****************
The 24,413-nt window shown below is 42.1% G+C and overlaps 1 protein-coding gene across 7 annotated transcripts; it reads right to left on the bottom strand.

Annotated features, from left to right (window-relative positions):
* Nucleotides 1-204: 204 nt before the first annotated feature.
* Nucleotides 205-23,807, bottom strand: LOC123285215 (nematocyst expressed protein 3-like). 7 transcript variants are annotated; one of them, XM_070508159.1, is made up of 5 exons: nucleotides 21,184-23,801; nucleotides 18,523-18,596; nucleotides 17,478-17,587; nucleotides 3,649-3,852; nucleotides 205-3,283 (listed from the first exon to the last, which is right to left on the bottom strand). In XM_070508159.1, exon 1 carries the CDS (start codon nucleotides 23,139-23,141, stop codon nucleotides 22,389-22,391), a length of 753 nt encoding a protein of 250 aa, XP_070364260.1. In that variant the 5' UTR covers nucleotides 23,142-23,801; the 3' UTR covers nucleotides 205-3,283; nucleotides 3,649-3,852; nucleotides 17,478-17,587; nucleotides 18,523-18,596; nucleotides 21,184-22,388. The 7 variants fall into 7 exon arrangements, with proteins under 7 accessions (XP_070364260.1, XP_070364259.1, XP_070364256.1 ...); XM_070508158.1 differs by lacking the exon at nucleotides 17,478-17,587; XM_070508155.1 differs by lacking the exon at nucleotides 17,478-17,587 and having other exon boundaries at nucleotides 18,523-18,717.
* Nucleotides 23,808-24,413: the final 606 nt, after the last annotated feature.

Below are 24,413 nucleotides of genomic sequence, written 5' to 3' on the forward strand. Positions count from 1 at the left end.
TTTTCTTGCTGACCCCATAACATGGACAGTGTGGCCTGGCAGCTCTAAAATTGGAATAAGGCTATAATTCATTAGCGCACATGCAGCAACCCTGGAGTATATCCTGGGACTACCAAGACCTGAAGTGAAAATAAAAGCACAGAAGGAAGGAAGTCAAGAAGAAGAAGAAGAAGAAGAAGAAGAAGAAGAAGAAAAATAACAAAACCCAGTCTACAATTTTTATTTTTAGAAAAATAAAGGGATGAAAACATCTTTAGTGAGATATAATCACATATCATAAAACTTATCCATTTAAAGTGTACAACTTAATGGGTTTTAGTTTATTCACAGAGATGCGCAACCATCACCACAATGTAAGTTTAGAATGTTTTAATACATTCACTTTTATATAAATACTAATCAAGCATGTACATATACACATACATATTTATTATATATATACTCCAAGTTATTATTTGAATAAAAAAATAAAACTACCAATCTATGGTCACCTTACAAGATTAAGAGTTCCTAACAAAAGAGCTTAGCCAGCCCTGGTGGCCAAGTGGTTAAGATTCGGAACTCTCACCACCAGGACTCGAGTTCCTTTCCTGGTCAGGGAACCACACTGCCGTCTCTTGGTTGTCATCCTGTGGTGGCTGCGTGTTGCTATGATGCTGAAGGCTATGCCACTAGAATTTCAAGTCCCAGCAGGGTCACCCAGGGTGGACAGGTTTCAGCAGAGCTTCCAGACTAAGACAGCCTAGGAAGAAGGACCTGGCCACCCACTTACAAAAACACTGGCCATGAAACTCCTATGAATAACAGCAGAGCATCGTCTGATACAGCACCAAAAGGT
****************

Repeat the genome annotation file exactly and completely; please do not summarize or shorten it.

The 24,413-nt window shown below is 42.1% G+C and overlaps 1 protein-coding gene across 7 annotated transcripts; it reads right to left on the bottom strand.

Annotated features, from left to right (window-relative positions):
* Nucleotides 1-204: 204 nt before the first annotated feature.
* Nucleotides 205-23,807, bottom strand: LOC123285215 (nematocyst expressed protein 3-like). 7 transcript variants are annotated; one of them, XM_070508159.1, is made up of 5 exons: nucleotides 21,184-23,801; nucleotides 18,523-18,596; nucleotides 17,478-17,587; nucleotides 3,649-3,852; nucleotides 205-3,283 (listed from the first exon to the last, which is right to left on the bottom strand). In XM_070508159.1, exon 1 carries the CDS (start codon nucleotides 23,139-23,141, stop codon nucleotides 22,389-22,391), a length of 753 nt encoding a protein of 250 aa, XP_070364260.1. In that variant the 5' UTR covers nucleotides 23,142-23,801; the 3' UTR covers nucleotides 205-3,283; nucleotides 3,649-3,852; nucleotides 17,478-17,587; nucleotides 18,523-18,596; nucleotides 21,184-22,388. The 7 variants fall into 7 exon arrangements, with proteins under 7 accessions (XP_070364260.1, XP_070364259.1, XP_070364256.1 ...); XM_070508158.1 differs by lacking the exon at nucleotides 17,478-17,587; XM_070508155.1 differs by lacking the exon at nucleotides 17,478-17,587 and having other exon boundaries at nucleotides 18,523-18,717.
* Nucleotides 23,808-24,413: the final 606 nt, after the last annotated feature.

Below are 24,413 nucleotides of genomic sequence, written 5' to 3' on the forward strand. Positions count from 1 at the left end.
TTTTCTTGCTGACCCCATAACATGGACAGTGTGGCCTGGCAGCTCTAAAATTGGAATAAGGCTATAATTCATTAGCGCACATGCAGCAACCCTGGAGTATATCCTGGGACTACCAAGACCTGAAGTGAAAATAAAAGCACAGAAGGAAGGAAGTCAAGAAGAAGAAGAAGAAGAAGAAGAAGAAGAAGAAGAAAAATAACAAAACCCAGTCTACAATTTTTATTTTTAGAAAAATAAAGGGATGAAAACATCTTTAGTGAGATATAATCACATATCATAAAACTTATCCATTTAAAGTGTACAACTTAATGGGTTTTAGTTTATTCACAGAGATGCGCAACCATCACCACAATGTAAGTTTAGAATGTTTTAATACATTCACTTTTATATAAATACTAATCAAGCATGTACATATACACATACATATTTATTATATATATACTCCAAGTTATTATTTGAATAAAAAAATAAAACTACCAATCTATGGTCACCTTACAAGATTAAGAGTTCCTAACAAAAGAGCTTAGCCAGCCCTGGTGGCCAAGTGGTTAAGATTCGGAACTCTCACCACCAGGACTCGAGTTCCTTTCCTGGTCAGGGAACCACACTGCCGTCTCTTGGTTGTCATCCTGTGGTGGCTGCGTGTTGCTATGATGCTGAAGGCTATGCCACTAGAATTTCAAGTCCCAGCAGGGTCACCCAGGGTGGACAGGTTTCAGCAGAGCTTCCAGACTAAGACAGCCTAGGAAGAAGGACCTGGCCACCCACTTACAAAAACACTGGCCATGAAACTCCTATGAATAACAGCAGAGCATCGTCTGATACAGCACCAAAAGGT